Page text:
(Wikipedia) BP was named one of the "ten worst corporations" in both 2001 and 2006 based on its environmental and human rights records. In 1991 BP was cited as the most polluting company in the US based on EPA toxic release data. Greenpeace International named BP one of Scotland's two largest polluters in 1992. Since branding itself an environmentally sound corporation in 1997, BP has been charged with burning polluted gases at its Ohio refinery (for which it was fined $1.7 million), and in July 2000 BP paid a $10 million fine to the EPA for its management of its US refineries. According to PIRG research, between January 1997 and March 1998, BP was responsible for 104 oil spills. If one combines BP's own emissions with the emissions of the products it sells, then BP's emissions are greater than those of Central America, Canada or Britain.
But the Environmental Protection Agency is protecting the lake, right?
The permit, which allows BP to release 1,584 pounds of ammonia and 4,925 pounds of suspended solids daily into Lake Michigan, was awarded on June 21 after a public comment period and took effect Aug. 1. Ammonia feeds oxygen-sucking algae blooms that kill fish, and the suspended solids in treated wastewater include mercury, lead, nickel and vanadium.
In the face of that, no one but a Chamber of Commerce type could possibly be in favor of dumping crap in the lake. We damned near killed Lake Erie that way from pollution at Cleveland. Next thing you know, someone will ‘question the science’ like the bad old days.
Vincent Griffin, vice president of energy and environmental affairs for the Indiana Chamber of Commerce, said BP has been unfairly targeted.
"They're the unwilling victim of a political agenda, and that's just too bad," he said. "People in other states are seeing this as an opportunity to grandstand on an issue that has no scientific basis. If something should happen to rescind this permit, that will have potential implications on every permit along the Great Lakes. This is of great concern and is being watched closely by industry and states up and down the Great Lakes."
Well yeah, Vince. Implications are the idea. Industry and the states that cater to it, up and down the Great Lakes, are just exactly who we hope will watch closely. If you have any concerns at all about the neighborhood, you try to avoid taking a dump in the guy next door’s pool.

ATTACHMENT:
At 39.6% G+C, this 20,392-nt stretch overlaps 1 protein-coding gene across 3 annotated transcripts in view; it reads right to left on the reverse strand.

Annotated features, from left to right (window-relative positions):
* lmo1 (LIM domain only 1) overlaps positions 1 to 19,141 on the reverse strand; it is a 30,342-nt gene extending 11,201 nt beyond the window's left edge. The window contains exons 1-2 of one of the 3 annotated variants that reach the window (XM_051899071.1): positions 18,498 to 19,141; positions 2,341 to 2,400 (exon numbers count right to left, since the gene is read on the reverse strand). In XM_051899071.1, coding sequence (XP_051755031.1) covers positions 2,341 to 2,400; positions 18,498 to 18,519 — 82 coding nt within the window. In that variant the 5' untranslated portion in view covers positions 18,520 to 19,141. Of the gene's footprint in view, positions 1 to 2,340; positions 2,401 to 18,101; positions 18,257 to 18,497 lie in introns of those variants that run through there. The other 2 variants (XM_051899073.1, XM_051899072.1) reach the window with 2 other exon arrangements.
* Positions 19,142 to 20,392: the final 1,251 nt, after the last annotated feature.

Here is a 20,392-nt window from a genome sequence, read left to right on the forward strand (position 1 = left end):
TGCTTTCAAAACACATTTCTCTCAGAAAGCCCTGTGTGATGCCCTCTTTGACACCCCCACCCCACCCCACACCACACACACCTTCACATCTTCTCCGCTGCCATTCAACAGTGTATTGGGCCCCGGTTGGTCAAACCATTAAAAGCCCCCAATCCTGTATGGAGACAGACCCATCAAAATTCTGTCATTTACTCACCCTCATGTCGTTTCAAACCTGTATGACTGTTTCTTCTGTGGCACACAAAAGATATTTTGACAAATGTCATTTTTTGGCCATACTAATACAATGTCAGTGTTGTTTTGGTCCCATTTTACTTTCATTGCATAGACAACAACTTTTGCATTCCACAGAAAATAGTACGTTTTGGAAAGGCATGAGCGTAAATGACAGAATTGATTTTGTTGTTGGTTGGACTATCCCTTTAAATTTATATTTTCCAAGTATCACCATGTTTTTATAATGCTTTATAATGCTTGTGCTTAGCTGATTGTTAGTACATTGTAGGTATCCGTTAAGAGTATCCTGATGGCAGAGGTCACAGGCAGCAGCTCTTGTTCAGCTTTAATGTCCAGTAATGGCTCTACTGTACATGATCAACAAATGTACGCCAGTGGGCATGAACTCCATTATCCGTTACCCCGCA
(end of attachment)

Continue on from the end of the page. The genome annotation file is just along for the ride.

• On March 23, 2005, an explosion occurred at BP's Texas City Refinery in Texas City, Texas. Over 100 were injured, and 15 were confirmed dead, including employees of the Fluor Corporation as well as BP. BP has since accepted that its employees contributed to the accident.
  • In March of 2006, one of BP's pipelines in the North Slope of Alaska ruptured, causing a major environmental hazard. BP had spilled over one million litres of oil in Alaska's North Slope.
  • On July 19, 2006, BP announced that it would close the last 12 out of 57 oil wells in Alaska, mostly in Prudhoe Bay, that had been leaking. The wells were leaking insulating agent called Arctic pack, consisting of crude oil and diesel fuel, between the wells and ice.
All of that in a period of less than 30 months. In early August, according to the Post article, BP agreed to research other ways to make the upgrade without increasing discharges into Lake Michigan. Company officials will report to Congress on Sept. 1. James Baker will no doubt be busy elsewhere.

But BP ought to be able to squeak by from their 2006 $275 billion net profit.

It's just a matter now of how they choose to present it in the next double-page spread featuring Bambi on a BP drilling site.
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Jim Freeman's op-ed pieces and commentaries have appeared in The New York Times, Chicago Tribune, International Herald-Tribune, CNN, The New York Review, The Jon Stewart Daily Show and a number of magazines. His thirteen published books are (more...)